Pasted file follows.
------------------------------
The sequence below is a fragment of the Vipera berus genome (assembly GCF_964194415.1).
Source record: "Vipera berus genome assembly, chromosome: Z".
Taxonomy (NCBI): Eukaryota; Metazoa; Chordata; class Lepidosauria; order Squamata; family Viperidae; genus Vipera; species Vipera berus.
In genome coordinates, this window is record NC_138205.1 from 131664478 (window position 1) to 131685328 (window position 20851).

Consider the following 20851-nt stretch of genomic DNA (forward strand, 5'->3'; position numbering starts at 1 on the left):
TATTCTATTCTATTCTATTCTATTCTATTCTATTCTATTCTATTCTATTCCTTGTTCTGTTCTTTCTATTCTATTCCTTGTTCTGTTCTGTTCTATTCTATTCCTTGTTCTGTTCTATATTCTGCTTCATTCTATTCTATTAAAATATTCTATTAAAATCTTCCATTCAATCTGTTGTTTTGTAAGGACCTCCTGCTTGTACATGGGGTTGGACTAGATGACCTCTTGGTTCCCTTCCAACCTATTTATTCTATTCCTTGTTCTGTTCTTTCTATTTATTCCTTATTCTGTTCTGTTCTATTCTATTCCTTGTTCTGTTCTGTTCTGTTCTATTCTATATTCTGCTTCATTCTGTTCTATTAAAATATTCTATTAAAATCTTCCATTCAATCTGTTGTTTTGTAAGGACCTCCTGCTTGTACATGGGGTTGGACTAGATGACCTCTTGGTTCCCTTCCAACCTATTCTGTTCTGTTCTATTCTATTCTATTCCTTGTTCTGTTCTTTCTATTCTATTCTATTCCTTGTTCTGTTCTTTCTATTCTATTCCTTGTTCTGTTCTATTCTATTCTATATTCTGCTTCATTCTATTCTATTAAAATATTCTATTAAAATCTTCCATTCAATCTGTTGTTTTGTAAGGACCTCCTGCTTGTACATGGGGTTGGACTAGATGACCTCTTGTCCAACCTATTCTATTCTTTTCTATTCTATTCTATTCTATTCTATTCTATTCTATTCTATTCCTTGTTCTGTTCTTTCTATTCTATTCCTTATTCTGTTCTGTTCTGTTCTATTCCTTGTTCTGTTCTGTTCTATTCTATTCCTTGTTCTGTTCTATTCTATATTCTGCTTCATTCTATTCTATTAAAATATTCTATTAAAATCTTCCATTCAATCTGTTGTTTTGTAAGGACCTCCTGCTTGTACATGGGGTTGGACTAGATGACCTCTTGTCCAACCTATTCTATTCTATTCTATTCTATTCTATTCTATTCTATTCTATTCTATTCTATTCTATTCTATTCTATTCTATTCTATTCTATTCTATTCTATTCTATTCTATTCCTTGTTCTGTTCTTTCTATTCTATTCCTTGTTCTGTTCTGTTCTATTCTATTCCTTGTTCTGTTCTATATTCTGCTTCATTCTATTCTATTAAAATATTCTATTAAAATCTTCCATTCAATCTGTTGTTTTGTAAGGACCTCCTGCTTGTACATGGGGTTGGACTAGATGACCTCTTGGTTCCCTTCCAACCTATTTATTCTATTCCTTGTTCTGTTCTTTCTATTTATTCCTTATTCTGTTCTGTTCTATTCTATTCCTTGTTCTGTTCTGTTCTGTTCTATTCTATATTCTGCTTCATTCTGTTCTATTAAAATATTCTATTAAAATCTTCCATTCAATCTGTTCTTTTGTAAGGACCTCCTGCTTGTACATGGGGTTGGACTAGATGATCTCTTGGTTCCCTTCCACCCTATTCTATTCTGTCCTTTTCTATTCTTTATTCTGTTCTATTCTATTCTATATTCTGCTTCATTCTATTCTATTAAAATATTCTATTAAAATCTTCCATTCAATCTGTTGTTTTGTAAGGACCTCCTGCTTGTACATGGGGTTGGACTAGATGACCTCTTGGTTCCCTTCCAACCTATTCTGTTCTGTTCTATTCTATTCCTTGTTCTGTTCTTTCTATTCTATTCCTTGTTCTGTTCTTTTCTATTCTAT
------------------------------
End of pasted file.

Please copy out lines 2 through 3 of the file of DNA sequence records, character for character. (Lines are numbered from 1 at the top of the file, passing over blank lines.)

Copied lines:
Source record: "Vipera berus genome assembly, chromosome: Z".
Taxonomy (NCBI): Eukaryota; Metazoa; Chordata; class Lepidosauria; order Squamata; family Viperidae; genus Vipera; species Vipera berus.